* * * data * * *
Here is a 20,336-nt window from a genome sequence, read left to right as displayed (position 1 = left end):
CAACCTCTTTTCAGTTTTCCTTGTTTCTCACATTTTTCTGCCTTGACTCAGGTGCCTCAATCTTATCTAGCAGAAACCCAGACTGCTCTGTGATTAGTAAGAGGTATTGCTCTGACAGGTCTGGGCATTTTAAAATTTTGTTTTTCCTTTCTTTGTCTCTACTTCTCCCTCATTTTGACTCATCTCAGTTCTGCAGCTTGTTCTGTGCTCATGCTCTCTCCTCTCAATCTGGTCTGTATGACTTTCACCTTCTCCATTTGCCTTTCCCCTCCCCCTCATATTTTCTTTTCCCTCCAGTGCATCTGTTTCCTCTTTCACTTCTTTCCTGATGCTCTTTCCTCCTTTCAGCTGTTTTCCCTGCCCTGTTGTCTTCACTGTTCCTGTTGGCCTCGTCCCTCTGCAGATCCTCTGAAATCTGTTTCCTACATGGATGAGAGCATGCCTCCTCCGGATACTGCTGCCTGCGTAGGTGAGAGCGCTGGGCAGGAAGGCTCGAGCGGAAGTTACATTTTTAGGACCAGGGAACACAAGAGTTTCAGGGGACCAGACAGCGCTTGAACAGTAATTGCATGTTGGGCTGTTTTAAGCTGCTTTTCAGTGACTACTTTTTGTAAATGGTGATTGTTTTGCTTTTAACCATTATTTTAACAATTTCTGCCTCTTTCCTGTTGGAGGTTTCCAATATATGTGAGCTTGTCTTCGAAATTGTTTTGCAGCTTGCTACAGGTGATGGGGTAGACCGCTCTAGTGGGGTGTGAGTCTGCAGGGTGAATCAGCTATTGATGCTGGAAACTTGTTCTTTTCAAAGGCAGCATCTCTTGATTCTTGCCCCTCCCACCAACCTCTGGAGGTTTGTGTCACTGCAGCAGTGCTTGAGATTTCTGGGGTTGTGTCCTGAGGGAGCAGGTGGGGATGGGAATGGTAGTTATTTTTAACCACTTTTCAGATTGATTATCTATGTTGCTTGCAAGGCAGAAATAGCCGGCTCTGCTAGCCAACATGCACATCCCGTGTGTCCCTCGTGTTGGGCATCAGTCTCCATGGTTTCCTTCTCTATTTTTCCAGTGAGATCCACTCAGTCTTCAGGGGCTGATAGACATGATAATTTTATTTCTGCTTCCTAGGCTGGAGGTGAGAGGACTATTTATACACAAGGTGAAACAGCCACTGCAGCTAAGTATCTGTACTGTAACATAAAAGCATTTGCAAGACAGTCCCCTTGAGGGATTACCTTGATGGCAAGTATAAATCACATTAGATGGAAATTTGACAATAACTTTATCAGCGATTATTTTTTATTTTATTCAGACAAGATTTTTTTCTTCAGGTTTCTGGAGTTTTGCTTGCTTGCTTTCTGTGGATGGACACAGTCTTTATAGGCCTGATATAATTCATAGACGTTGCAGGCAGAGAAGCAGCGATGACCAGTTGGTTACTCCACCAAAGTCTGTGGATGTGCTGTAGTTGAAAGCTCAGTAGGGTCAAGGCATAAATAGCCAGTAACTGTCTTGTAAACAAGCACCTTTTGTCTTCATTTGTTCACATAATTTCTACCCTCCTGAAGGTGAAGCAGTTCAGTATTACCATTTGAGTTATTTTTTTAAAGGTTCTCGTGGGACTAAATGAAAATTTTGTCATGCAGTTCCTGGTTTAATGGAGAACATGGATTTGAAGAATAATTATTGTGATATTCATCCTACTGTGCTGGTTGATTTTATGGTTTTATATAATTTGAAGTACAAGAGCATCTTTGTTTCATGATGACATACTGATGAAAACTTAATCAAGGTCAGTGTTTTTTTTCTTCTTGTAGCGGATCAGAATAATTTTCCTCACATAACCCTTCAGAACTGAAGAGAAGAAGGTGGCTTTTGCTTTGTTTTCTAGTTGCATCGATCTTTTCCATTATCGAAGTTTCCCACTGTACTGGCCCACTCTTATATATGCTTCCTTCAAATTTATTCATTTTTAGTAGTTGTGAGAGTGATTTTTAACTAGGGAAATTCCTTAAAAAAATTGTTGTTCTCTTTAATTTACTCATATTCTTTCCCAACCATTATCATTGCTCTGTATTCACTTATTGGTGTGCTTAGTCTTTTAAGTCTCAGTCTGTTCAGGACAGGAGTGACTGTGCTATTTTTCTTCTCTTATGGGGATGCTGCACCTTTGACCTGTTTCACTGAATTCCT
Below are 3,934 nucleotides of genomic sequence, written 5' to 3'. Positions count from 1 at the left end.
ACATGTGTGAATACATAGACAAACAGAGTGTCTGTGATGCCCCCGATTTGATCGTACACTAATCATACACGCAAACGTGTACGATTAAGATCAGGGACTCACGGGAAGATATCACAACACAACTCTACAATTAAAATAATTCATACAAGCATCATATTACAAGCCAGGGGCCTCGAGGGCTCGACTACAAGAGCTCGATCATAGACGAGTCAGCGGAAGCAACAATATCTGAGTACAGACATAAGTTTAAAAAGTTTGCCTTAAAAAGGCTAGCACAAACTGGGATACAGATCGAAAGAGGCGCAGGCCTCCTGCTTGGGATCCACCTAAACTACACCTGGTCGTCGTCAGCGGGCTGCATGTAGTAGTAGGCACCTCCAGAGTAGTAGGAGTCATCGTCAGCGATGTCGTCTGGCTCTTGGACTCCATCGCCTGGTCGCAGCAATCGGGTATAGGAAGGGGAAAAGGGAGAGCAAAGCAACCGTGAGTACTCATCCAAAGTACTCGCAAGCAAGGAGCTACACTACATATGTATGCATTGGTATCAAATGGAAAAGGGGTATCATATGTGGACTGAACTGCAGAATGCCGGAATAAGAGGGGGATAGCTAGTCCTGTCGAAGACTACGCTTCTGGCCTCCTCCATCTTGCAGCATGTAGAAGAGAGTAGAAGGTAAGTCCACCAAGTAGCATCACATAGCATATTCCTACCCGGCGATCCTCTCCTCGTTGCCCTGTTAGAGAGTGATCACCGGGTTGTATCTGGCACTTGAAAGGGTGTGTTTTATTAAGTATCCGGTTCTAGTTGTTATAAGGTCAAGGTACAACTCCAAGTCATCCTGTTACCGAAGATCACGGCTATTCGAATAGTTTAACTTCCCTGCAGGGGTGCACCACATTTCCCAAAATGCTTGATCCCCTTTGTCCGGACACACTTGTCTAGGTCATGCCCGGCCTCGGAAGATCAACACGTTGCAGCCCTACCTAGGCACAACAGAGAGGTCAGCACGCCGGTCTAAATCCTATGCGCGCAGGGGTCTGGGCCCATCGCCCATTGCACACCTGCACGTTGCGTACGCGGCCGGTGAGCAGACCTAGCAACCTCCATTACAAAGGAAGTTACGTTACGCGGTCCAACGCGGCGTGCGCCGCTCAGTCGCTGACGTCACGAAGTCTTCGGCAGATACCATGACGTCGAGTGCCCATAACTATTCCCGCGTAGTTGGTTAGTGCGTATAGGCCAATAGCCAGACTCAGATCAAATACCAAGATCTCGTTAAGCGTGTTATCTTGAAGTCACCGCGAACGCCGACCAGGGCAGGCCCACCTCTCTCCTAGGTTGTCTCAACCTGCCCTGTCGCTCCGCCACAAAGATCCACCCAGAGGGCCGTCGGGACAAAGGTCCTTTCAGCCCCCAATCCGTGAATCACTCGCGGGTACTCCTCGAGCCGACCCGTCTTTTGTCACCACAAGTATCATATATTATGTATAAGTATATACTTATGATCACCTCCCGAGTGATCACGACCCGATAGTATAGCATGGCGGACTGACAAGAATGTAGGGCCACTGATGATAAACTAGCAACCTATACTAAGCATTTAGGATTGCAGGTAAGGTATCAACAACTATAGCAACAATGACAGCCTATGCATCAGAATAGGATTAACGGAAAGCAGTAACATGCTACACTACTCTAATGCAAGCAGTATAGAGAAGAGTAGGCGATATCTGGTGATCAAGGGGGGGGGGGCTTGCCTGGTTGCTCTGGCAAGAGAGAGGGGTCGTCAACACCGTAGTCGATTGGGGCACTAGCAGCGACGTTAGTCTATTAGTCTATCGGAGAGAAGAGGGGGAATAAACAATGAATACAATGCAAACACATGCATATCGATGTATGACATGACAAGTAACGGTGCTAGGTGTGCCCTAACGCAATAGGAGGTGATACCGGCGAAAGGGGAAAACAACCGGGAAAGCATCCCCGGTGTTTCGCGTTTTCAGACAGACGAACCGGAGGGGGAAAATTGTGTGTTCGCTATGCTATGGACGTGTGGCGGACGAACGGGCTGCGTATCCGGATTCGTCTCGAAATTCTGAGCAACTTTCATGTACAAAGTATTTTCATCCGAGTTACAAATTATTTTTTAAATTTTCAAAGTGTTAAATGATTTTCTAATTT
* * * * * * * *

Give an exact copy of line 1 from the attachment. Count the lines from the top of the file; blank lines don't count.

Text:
Here is a 20,336-nt window from a genome sequence, read left to right as displayed (position 1 = left end):